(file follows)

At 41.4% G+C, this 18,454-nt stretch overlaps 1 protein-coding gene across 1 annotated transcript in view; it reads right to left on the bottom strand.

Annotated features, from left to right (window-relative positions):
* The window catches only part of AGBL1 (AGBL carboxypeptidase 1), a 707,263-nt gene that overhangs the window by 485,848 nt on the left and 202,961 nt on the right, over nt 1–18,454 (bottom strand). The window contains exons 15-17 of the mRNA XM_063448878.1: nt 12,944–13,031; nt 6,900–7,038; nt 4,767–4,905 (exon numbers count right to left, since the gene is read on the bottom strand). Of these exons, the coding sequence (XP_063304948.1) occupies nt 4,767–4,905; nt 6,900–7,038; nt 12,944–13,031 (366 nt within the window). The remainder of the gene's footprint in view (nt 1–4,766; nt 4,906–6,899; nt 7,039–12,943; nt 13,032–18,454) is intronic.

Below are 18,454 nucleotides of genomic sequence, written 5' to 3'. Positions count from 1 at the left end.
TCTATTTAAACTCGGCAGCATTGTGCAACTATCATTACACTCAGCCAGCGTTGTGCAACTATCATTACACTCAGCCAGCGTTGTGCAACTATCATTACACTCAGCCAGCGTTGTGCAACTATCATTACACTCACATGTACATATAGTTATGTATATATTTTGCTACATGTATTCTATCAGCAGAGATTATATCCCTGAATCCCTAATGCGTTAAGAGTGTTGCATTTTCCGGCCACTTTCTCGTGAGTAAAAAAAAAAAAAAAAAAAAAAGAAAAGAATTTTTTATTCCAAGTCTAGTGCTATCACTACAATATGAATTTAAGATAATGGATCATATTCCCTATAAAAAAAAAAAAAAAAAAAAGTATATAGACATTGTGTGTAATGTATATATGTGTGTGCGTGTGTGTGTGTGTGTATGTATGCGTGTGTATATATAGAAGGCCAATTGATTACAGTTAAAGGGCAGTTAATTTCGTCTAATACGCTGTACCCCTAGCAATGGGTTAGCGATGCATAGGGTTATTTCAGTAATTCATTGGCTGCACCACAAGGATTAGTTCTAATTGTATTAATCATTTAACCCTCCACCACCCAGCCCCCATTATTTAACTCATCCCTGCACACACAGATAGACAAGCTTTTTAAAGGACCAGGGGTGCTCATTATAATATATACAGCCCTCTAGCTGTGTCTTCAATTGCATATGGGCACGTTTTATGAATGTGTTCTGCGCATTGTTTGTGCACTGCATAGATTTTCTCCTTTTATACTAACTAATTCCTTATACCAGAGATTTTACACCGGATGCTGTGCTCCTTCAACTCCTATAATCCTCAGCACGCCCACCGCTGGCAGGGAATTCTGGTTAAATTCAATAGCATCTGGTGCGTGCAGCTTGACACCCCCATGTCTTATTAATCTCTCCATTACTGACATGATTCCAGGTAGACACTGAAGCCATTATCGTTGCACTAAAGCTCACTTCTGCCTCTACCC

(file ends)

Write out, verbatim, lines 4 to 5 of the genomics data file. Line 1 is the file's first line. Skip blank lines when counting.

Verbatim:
Below are 18,454 nucleotides of genomic sequence, written 5' to 3'. Positions count from 1 at the left end.
TCTATTTAAACTCGGCAGCATTGTGCAACTATCATTACACTCAGCCAGCGTTGTGCAACTATCATTACACTCAGCCAGCGTTGTGCAACTATCATTACACTCAGCCAGCGTTGTGCAACTATCATTACACTCACATGTACATATAGTTATGTATATATTTTGCTACATGTATTCTATCAGCAGAGATTATATCCCTGAATCCCTAATGCGTTAAGAGTGTTGCATTTTCCGGCCACTTTCTCGTGAGTAAAAAAAAAAAAAAAAAAAAAAGAAAAGAATTTTTTATTCCAAGTCTAGTGCTATCACTACAATATGAATTTAAGATAATGGATCATATTCCCTATAAAAAAAAAAAAAAAAAAAAGTATATAGACATTGTGTGTAATGTATATATGTGTGTGCGTGTGTGTGTGTGTGTATGTATGCGTGTGTATATATAGAAGGCCAATTGATTACAGTTAAAGGGCAGTTAATTTCGTCTAATACGCTGTACCCCTAGCAATGGGTTAGCGATGCATAGGGTTATTTCAGTAATTCATTGGCTGCACCACAAGGATTAGTTCTAATTGTATTAATCATTTAACCCTCCACCACCCAGCCCCCATTATTTAACTCATCCCTGCACACACAGATAGACAAGCTTTTTAAAGGACCAGGGGTGCTCATTATAATATATACAGCCCTCTAGCTGTGTCTTCAATTGCATATGGGCACGTTTTATGAATGTGTTCTGCGCATTGTTTGTGCACTGCATAGATTTTCTCCTTTTATACTAACTAATTCCTTATACCAGAGATTTTACACCGGATGCTGTGCTCCTTCAACTCCTATAATCCTCAGCACGCCCACCGCTGGCAGGGAATTCTGGTTAAATTCAATAGCATCTGGTGCGTGCAGCTTGACACCCCCATGTCTTATTAATCTCTCCATTACTGACATGATTCCAGGTAGACACTGAAGCCATTATCGTTGCACTAAAGCTCACTTCTGCCTCTACCC